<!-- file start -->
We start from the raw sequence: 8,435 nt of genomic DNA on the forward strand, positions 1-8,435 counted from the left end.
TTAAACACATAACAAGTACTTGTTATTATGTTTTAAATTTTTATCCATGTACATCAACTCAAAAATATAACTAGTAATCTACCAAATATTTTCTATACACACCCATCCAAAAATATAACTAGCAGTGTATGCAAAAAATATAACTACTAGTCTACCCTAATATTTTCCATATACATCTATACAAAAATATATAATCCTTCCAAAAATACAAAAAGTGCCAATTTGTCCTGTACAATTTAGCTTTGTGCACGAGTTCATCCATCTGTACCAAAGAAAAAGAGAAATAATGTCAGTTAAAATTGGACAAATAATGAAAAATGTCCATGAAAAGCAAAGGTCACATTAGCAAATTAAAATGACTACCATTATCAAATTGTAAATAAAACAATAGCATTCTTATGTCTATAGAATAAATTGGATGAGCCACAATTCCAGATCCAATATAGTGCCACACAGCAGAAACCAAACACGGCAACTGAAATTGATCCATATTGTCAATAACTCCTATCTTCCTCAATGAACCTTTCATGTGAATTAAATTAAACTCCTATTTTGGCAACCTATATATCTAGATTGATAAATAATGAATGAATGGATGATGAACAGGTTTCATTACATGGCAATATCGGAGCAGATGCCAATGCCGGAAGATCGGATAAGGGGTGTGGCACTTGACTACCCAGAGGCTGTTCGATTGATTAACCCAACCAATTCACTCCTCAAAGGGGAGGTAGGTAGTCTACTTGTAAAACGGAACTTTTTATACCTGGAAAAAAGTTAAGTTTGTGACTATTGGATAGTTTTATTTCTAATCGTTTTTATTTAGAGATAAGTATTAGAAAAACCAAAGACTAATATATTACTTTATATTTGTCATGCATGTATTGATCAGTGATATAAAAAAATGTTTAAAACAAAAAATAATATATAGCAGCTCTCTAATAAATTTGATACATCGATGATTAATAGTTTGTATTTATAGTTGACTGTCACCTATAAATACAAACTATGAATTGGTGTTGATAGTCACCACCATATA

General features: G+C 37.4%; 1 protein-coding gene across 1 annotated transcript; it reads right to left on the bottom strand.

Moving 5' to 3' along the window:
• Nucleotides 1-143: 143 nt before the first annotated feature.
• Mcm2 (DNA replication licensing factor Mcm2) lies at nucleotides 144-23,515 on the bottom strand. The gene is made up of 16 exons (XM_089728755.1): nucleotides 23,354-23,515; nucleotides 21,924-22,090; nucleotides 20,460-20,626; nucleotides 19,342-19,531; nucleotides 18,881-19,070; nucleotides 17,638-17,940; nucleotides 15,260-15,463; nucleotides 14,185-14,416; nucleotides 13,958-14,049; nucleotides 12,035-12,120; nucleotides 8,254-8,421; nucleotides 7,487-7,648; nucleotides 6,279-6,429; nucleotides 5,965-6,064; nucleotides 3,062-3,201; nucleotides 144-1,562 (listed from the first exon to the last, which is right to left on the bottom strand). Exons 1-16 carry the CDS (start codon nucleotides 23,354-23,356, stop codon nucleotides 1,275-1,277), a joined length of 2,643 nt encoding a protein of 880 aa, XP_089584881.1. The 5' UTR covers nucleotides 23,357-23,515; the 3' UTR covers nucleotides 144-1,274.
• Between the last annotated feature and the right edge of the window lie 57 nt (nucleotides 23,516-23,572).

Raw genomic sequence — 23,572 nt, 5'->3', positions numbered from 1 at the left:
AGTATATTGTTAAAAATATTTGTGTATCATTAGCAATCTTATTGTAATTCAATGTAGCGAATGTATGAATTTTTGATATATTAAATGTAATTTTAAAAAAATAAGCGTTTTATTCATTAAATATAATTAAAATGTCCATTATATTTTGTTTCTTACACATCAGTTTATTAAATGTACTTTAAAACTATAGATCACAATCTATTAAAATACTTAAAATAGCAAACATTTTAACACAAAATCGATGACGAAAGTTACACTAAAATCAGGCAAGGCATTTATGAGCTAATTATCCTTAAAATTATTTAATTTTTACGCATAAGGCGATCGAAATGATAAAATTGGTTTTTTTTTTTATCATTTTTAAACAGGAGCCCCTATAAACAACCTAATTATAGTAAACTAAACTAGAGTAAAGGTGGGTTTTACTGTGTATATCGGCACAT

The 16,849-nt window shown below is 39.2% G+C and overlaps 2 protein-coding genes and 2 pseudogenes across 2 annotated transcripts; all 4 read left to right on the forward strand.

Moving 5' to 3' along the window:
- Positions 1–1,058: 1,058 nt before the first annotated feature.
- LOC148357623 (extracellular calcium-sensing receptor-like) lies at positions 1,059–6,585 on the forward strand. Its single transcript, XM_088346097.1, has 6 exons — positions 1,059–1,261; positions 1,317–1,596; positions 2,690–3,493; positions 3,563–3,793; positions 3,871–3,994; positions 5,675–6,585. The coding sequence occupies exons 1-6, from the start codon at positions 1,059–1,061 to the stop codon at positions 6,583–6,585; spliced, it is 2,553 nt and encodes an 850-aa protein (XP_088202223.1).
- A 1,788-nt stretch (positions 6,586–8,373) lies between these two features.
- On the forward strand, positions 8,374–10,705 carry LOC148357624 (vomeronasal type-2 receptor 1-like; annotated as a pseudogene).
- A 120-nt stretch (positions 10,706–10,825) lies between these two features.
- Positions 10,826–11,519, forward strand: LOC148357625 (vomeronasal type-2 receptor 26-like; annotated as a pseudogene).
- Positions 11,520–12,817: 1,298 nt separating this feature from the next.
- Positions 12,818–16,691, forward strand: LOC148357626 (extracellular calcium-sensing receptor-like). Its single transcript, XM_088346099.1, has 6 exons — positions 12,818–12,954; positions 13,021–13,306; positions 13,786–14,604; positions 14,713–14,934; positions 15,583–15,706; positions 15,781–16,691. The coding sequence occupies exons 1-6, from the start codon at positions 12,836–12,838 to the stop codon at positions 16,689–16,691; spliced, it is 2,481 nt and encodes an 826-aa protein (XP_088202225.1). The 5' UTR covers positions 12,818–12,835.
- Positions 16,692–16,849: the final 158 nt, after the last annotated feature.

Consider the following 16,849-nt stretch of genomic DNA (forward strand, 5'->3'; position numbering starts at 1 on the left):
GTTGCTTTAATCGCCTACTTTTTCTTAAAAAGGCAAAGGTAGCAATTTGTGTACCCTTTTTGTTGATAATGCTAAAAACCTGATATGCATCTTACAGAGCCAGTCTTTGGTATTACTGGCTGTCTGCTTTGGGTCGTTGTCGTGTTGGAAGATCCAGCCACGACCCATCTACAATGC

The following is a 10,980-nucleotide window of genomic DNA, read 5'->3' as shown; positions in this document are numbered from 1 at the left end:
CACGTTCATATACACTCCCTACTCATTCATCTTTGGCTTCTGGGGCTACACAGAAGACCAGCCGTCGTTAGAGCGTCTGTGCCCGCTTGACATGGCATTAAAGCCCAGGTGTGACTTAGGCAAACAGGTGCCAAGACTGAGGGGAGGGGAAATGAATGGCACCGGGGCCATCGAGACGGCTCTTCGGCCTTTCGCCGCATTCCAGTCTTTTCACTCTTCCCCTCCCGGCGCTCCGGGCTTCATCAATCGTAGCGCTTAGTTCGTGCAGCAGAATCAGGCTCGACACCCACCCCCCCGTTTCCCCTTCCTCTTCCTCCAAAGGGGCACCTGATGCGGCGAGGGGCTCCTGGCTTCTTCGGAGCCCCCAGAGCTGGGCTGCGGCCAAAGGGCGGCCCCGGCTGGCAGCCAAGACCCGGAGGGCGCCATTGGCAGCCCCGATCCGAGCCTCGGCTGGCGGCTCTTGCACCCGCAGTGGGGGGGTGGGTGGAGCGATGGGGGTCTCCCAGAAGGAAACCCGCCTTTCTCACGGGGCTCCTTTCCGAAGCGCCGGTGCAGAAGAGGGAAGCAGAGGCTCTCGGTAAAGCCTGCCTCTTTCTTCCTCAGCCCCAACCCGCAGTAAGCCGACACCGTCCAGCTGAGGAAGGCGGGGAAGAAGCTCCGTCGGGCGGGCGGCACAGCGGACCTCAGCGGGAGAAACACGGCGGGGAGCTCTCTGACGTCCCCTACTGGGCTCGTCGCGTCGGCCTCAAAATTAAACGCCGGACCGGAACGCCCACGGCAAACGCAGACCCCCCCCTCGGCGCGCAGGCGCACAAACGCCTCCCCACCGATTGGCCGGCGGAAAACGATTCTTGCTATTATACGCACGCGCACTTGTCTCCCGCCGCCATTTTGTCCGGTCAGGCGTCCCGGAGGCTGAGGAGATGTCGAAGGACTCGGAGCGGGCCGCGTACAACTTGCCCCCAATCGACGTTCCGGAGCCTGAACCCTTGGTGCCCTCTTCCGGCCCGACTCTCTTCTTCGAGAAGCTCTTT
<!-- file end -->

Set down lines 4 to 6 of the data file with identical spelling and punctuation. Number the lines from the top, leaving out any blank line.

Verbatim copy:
Moving 5' to 3' along the window:
• Nucleotides 1-143: 143 nt before the first annotated feature.
• Mcm2 (DNA replication licensing factor Mcm2) lies at nucleotides 144-23,515 on the bottom strand. The gene is made up of 16 exons (XM_089728755.1): nucleotides 23,354-23,515; nucleotides 21,924-22,090; nucleotides 20,460-20,626; nucleotides 19,342-19,531; nucleotides 18,881-19,070; nucleotides 17,638-17,940; nucleotides 15,260-15,463; nucleotides 14,185-14,416; nucleotides 13,958-14,049; nucleotides 12,035-12,120; nucleotides 8,254-8,421; nucleotides 7,487-7,648; nucleotides 6,279-6,429; nucleotides 5,965-6,064; nucleotides 3,062-3,201; nucleotides 144-1,562 (listed from the first exon to the last, which is right to left on the bottom strand). Exons 1-16 carry the CDS (start codon nucleotides 23,354-23,356, stop codon nucleotides 1,275-1,277), a joined length of 2,643 nt encoding a protein of 880 aa, XP_089584881.1. The 5' UTR covers nucleotides 23,357-23,515; the 3' UTR covers nucleotides 144-1,274.